Second Sunday of Advent
From THE LITURGICAL YEAR, Book
THE Office of this Sunday is filled, from
beginning to end, with the sentiments of hope and joy, with which the
should be animated at the glad tidings of the speedy coming of Him Who
is her Saviour and Spouse. The interior coming, that which is effected
in the soul, is the almost exclusive object of the Church's prayers for
this day: let us therefore open our hearts, let us prepare our lamps,
await in gladness that cry, which will be heard in the midnight: 'Glory
be to God! Peace unto men!'
Come, let us adore the King, our Lord, Who is to come.
R. The root of Jesse gave out a branch, and the branch a flower; and on the flower resteth the holy Spirit.
V. The Virgin Mother of God is the branch, her Son the flower. And on the flower resteth the Holy Spirit.
The devout St. Bernard, commenting upon this responsory in his second Advent homily, says: 'The Virgin's Son is the flower, a flower white and ruddy, chosen out of thousands; a flower on Whom the Angels love to look; a flower whose fragrance restores the dead; a flower, as Himself assures us, of the field, not of a garden: for the flowers of the field bloom without man's care, no man has sown their seed, no man has cultivated them. Just so the Virgin's womb, a meadow verdant in an endless spring, has brought forth a flower, Whose beauty will never droop, Whose freshness will never fade. O Virgin, branch sublime, to what a height art thou grown! Even up to Him that sitteth on the throne, even to the Lord of majesty. It was sure to be so, for thou castest deep down the roots of humility. O plant of Heaven indeed! precious above all, holier than all. O tree of life indeed! alone worthy to bear the fruit of salvation.'
And of the holy Spirit and His gifts, what shall we say? They rest and are poured out on the Messias only to the end that they may flow from Him upon us ; He needs them not; but we alone need wisdom and understanding, counsel and fortitude, knowledge and godliness, and fear of the Lord. Let us ask with instance for this Divine Spirit, by Whose operation Jesus was conceived and born in Mary's womb, and let us beg of Him to form Jesus within our hearts. But let us not forget to rejoice at those other glorious things which are told us by the prophet, of the happiness, and peace, and delights, which are to be on the holy mountain. The world has been looking so many ages for peace; it is now coming. Sin had caused enmity and division everywhere; grace will bring unity. A little Child will be the pledge of an alliance between all nations. The prophets have foretold it . . . a new race is being sent down to earth from high Heaven. The flock shall no more fear the fierce lions. The serpent shall be no more: the treacherous plant, which yielded poison, shall grow no more.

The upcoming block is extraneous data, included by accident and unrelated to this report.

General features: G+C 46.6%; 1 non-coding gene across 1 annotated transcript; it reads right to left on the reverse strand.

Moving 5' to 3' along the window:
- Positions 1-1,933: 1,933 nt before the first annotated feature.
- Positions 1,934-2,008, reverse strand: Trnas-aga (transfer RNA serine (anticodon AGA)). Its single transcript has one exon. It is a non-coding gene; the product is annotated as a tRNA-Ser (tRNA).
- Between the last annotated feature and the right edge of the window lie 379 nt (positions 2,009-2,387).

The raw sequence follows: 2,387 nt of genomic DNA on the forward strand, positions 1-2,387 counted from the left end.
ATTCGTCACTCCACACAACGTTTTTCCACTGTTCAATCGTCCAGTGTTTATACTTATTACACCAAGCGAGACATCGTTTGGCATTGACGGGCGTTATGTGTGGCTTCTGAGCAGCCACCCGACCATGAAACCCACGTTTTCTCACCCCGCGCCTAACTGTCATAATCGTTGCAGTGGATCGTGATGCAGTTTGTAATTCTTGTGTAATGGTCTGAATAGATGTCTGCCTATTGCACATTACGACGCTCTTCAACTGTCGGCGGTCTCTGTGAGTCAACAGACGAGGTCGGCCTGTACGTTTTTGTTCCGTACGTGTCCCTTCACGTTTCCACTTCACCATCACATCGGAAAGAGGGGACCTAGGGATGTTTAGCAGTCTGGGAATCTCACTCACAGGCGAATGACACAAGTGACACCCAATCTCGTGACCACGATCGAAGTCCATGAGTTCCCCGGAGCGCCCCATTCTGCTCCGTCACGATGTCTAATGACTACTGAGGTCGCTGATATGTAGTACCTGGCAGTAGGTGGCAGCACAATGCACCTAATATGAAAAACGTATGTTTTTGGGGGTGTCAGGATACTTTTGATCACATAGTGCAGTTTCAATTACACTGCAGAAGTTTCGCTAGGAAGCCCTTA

Come then, O Messias, and restore to the world its primitive peace; but remember, we beseech Thee, that it is in the heart of man that harmony has been broken more than elsewhere in Thy creation: cure this heart, enter into possession of this Jerusalem, which Thou lovest, though so unworthy: she has been too long captive in Babylon; lead her out of this strange land. Build up her temple again, and make the glory of this second temple to be greater than that of the first, by having Thee to dwell in it, not in figure, but in the reality of Thy adorable Person. The Angel said to Mary: 'The Lord God shall give unto thy Son the throne of David His father; and He shall reign in the house of Jacob for ever; and of His kingdom there shall be no end.' What can we do, O Jesus, but say with Thy beloved disciple, at the close of his prophecy: 'Amen. Come, Lord Jesus!' . . .
Thou art He that was to come, O Jesus! We look for no other. We were blind, Thou hast enlightened us; we were lame, Thou hast made us walk; the leprosy of sin disfigured us, Thou hast cleansed us; we were deaf to Thy words, Thou hast given us hearing; we were dead in sin, Thou hast given us life again; we were poor and had none to care for us, Thou hast come to us with every aid and consolation. These have been, and will again be, the blessings of Thy visit to our souls, O Jesus! A visit, silent but wonderful in its work; which flesh and blood cannot understand, but which faithful hearts feel is granted them. Come, my Saviour, come to me, Thy condescension, and familiarity with such poverty as mine, shall not scandalize me; Thy workings in the souls of men are proof enough that Thou art God. He alone, that created souls, can heal them.
After the symbol of faith
has been chanted, when you see the priest is about to make the offering
of the bread and wine, unite with the Church in asking to be filled
life by the Divine Guest, Who is so soon to be with her.